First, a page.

Launching a tech product in lockdown
2020 has been a less than stellar year for more or less everything we get a kick out of so far, and consumer technology launches in particular have been hit hard.
We’ve seen Mobile World Congress, which usually heralds a flurry of smartphones and connected device announcements, cancelled as lockdown started to hit hard. IFA was next, although the resolve of the Germans meant it did go ahead in a much-reduced format. The PlayStation 5 was revealed in an entirely virtual event. Even the mighty Apple has been forced to abandon over a decade of traditional September launches, with the iPhone 12 landing in October 2020.
Launching your latest smartphone, gadget, game, speaker, TV or connected device is a tricky business at the best of times. So, what do you need to know to make a consumer tech or gadget launch an success in 2020?
It’s always good to give journalists a heads-up on a product launch, and under lockdown it has become even more important.
There are a few things at play here. While a lot of journalists have more time at their desks with less launches and briefings to attend in-person (basically none) the flip of that is increased pressure to get stories up online. With people unable to get out of the house, demand for online editorial is huge, and publishers are looking to capitalise on this – which means more headlines and more copy for more clicks.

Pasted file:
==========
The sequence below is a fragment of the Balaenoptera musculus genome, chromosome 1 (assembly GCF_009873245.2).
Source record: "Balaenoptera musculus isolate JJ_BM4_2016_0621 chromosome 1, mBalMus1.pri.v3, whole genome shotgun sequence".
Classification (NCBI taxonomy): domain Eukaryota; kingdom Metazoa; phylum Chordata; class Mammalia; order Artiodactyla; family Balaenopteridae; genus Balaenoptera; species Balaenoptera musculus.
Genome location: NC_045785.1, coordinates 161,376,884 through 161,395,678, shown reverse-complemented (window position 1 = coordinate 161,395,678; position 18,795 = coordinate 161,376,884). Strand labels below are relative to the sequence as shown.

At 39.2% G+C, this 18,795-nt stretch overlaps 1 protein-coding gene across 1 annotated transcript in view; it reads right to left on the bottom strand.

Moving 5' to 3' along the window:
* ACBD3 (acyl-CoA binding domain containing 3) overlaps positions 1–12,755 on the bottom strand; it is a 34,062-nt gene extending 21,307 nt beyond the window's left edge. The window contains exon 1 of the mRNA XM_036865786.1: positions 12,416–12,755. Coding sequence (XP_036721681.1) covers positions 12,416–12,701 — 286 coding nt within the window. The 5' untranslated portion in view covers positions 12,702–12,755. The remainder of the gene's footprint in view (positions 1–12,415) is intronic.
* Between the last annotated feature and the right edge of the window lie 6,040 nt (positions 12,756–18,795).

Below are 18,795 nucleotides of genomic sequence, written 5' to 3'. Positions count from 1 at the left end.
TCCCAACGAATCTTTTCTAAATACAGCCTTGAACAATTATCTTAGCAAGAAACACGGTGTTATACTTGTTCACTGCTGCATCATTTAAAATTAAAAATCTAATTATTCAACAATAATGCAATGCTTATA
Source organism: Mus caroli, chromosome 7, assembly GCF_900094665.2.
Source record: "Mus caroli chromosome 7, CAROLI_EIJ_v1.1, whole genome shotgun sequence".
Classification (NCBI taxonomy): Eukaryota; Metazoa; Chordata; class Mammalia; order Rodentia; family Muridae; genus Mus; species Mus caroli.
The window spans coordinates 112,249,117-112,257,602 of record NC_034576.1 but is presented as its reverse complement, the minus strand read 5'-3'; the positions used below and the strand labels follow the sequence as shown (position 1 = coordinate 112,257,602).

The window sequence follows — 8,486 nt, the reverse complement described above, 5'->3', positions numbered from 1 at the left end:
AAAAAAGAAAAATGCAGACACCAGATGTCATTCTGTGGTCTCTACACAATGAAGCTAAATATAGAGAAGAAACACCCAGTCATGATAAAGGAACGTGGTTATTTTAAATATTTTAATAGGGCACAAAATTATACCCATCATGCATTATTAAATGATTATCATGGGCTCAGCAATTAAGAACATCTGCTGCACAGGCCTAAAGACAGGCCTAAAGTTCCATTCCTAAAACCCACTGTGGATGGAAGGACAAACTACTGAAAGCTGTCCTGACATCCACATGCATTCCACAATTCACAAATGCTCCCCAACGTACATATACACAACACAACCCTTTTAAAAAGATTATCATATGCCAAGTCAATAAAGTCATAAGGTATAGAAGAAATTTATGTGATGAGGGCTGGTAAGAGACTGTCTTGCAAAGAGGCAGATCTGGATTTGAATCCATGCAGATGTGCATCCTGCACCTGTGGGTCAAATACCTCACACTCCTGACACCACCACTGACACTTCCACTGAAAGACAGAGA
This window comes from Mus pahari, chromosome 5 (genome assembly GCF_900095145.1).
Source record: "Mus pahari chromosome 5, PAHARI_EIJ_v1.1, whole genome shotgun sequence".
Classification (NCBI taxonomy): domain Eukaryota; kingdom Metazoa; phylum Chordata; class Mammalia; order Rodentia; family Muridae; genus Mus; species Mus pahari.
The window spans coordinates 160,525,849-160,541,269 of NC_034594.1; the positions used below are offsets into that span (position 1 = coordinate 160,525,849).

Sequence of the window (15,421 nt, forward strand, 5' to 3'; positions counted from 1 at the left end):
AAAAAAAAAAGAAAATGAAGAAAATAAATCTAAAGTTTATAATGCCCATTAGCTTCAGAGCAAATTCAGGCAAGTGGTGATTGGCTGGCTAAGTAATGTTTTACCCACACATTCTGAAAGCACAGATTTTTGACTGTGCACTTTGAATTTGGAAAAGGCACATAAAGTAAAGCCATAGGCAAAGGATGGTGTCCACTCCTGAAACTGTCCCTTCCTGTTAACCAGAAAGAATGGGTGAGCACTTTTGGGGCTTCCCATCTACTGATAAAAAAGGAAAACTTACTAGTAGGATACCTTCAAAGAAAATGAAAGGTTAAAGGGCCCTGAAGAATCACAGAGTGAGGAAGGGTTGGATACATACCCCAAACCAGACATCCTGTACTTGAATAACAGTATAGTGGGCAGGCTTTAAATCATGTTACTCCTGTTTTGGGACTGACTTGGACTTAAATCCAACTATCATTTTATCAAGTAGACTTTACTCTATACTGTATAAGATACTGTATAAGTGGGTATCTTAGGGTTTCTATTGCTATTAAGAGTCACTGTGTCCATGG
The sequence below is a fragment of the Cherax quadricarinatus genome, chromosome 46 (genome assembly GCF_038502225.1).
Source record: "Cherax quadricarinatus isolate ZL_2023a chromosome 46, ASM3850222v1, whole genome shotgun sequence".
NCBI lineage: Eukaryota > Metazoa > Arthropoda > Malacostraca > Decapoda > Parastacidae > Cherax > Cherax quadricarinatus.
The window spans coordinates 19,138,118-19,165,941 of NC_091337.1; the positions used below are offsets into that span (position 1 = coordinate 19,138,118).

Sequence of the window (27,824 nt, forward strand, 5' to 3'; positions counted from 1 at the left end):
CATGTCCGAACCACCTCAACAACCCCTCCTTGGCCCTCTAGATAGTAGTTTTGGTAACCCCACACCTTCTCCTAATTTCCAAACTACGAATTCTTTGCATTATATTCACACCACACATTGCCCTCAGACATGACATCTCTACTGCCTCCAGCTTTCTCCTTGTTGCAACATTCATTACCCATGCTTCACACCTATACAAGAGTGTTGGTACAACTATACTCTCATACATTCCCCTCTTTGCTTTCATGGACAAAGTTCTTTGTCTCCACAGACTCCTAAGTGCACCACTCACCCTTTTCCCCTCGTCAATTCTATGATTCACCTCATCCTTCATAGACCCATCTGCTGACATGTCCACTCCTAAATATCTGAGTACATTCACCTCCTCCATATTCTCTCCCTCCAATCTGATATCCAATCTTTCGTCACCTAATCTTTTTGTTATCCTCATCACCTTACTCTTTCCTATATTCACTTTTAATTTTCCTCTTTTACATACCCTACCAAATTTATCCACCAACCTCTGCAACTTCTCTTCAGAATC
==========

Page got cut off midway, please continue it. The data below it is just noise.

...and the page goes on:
The earlier you can give journalists the info on your launch, the better. A few days or a week’s notice on an announcement under embargo means they can work it into their schedule and plan when to post. It also means they’re working from your information and their own notes, for a better-informed write-up and not a quick hatchet job from a press release. Plus, setting an embargo date means you can get a nice wedge of write-ups published at once.
So, jump on a video call and give them a good 15-20 minute overview of what’s coming in advance, plus budget some time to answer any questions they might have. It’s the difference between a few paragraphs and a detailed write up.
Give them product
It may seem like a no brainer, but if you’ve got a great product and you want journalists to know just how great it is – give them one. And give it to them well in advance.
As with the above, a week gives media time to play around with a new product or service for themselves, and will add authenticity to their piece – allowing them to make real recommendations to readers rather than restating the facts and specs. Combine this with a briefing, and you get the great combination of facts and flavour in your editorial coverage. It also lets you troubleshoot any issues media have with the product before they publish, catching any niggles before they become a headline concern.
Nervous about giving away product ahead of launch? You can always commission a mock review. In this case, a freelance journalist will review your new gadget or tech for a small fee, and then write up a review as if it were appearing in a tech-focused publication. This can be a great way get a sense of how well a product will review, and if all goes well your mock reviewer can start pitching the product to a range of editors for you.
Give them a story
An easy one to forget, but with any product – and especially in the lockdown mindset – take a step back and think “who am I trying to get this kit in front of?” and “what have they been up to in the last few months?”
If it’s a smart home product, how can it help working from home? Is there potential for it to be an essential part of the ‘new normal’ home office? If it’s an entertainment product, does it work for groups of six or less? Fitness tracker? Consider how you can position it for beginners who’ve found time to regularly exercise in lockdown.
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